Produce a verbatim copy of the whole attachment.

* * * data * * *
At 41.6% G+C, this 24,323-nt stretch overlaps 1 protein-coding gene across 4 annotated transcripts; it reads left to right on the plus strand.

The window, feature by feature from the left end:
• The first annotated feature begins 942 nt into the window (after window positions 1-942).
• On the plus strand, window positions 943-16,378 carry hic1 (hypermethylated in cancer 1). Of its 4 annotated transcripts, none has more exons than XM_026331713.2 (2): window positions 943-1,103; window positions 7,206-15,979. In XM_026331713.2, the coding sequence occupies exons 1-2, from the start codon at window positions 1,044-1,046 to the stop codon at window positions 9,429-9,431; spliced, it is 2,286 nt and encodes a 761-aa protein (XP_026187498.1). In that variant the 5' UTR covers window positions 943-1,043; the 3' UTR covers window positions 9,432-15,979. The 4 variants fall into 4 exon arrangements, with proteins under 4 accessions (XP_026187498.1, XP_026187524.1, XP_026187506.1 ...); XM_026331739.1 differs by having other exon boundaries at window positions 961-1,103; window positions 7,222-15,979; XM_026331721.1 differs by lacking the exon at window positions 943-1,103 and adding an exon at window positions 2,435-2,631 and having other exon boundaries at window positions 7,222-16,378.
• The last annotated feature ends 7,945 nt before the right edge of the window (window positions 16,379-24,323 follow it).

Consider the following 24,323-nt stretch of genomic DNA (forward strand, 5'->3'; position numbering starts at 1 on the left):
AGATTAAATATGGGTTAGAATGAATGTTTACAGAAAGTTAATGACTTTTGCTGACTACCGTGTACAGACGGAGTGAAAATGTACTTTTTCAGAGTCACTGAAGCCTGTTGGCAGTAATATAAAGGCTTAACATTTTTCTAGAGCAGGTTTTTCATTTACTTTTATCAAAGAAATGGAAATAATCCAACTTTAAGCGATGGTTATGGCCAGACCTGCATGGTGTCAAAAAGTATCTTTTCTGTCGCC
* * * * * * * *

At 41.6% G+C, this 24,323-nt stretch overlaps 1 protein-coding gene across 4 annotated transcripts; it reads left to right on the plus strand.

The window, feature by feature from the left end:
• The first annotated feature begins 942 nt into the window (after window positions 1-942).
• On the plus strand, window positions 943-16,378 carry hic1 (hypermethylated in cancer 1). Of its 4 annotated transcripts, none has more exons than XM_026331713.2 (2): window positions 943-1,103; window positions 7,206-15,979. In XM_026331713.2, the coding sequence occupies exons 1-2, from the start codon at window positions 1,044-1,046 to the stop codon at window positions 9,429-9,431; spliced, it is 2,286 nt and encodes a 761-aa protein (XP_026187498.1). In that variant the 5' UTR covers window positions 943-1,043; the 3' UTR covers window positions 9,432-15,979. The 4 variants fall into 4 exon arrangements, with proteins under 4 accessions (XP_026187498.1, XP_026187524.1, XP_026187506.1 ...); XM_026331739.1 differs by having other exon boundaries at window positions 961-1,103; window positions 7,222-15,979; XM_026331721.1 differs by lacking the exon at window positions 943-1,103 and adding an exon at window positions 2,435-2,631 and having other exon boundaries at window positions 7,222-16,378.
• The last annotated feature ends 7,945 nt before the right edge of the window (window positions 16,379-24,323 follow it).

Consider the following 24,323-nt stretch of genomic DNA (forward strand, 5'->3'; position numbering starts at 1 on the left):
AGATTAAATATGGGTTAGAATGAATGTTTACAGAAAGTTAATGACTTTTGCTGACTACCGTGTACAGACGGAGTGAAAATGTACTTTTTCAGAGTCACTGAAGCCTGTTGGCAGTAATATAAAGGCTTAACATTTTTCTAGAGCAGGTTTTTCATTTACTTTTATCAAAGAAATGGAAATAATCCAACTTTAAGCGATGGTTATGGCCAGACCTGCATGGTGTCAAAAAGTATCTTTTCTGTCGCC